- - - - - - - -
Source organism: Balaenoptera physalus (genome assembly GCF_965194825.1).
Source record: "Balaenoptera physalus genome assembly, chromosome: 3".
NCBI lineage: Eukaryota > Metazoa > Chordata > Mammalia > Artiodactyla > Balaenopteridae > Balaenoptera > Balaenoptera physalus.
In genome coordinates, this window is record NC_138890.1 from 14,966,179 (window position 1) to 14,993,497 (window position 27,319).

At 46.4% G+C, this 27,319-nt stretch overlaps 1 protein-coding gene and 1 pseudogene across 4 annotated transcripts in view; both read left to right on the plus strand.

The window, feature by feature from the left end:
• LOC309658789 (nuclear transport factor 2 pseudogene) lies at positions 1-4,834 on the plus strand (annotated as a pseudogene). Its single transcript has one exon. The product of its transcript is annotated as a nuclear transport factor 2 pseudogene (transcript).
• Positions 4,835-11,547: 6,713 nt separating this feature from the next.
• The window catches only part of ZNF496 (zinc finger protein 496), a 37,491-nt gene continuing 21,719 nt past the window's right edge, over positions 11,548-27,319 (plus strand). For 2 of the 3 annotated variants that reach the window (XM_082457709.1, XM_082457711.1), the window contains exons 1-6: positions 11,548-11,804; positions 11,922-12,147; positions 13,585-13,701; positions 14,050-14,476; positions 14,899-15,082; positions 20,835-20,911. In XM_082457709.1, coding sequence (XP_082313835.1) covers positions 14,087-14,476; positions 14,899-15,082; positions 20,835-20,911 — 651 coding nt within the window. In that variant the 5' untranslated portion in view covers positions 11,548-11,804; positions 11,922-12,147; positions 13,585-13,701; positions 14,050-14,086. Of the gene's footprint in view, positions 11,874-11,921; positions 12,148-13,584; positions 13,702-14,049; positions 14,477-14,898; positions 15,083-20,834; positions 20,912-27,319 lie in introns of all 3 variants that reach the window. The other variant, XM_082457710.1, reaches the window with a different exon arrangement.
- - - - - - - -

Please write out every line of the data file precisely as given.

Source organism: Balaenoptera physalus (genome assembly GCF_965194825.1).
Source record: "Balaenoptera physalus genome assembly, chromosome: 3".
NCBI lineage: Eukaryota > Metazoa > Chordata > Mammalia > Artiodactyla > Balaenopteridae > Balaenoptera > Balaenoptera physalus.
In genome coordinates, this window is record NC_138890.1 from 14,966,179 (window position 1) to 14,993,497 (window position 27,319).

At 46.4% G+C, this 27,319-nt stretch overlaps 1 protein-coding gene and 1 pseudogene across 4 annotated transcripts in view; both read left to right on the plus strand.

The window, feature by feature from the left end:
• LOC309658789 (nuclear transport factor 2 pseudogene) lies at positions 1-4,834 on the plus strand (annotated as a pseudogene). Its single transcript has one exon. The product of its transcript is annotated as a nuclear transport factor 2 pseudogene (transcript).
• Positions 4,835-11,547: 6,713 nt separating this feature from the next.
• The window catches only part of ZNF496 (zinc finger protein 496), a 37,491-nt gene continuing 21,719 nt past the window's right edge, over positions 11,548-27,319 (plus strand). For 2 of the 3 annotated variants that reach the window (XM_082457709.1, XM_082457711.1), the window contains exons 1-6: positions 11,548-11,804; positions 11,922-12,147; positions 13,585-13,701; positions 14,050-14,476; positions 14,899-15,082; positions 20,835-20,911. In XM_082457709.1, coding sequence (XP_082313835.1) covers positions 14,087-14,476; positions 14,899-15,082; positions 20,835-20,911 — 651 coding nt within the window. In that variant the 5' untranslated portion in view covers positions 11,548-11,804; positions 11,922-12,147; positions 13,585-13,701; positions 14,050-14,086. Of the gene's footprint in view, positions 11,874-11,921; positions 12,148-13,584; positions 13,702-14,049; positions 14,477-14,898; positions 15,083-20,834; positions 20,912-27,319 lie in introns of all 3 variants that reach the window. The other variant, XM_082457710.1, reaches the window with a different exon arrangement.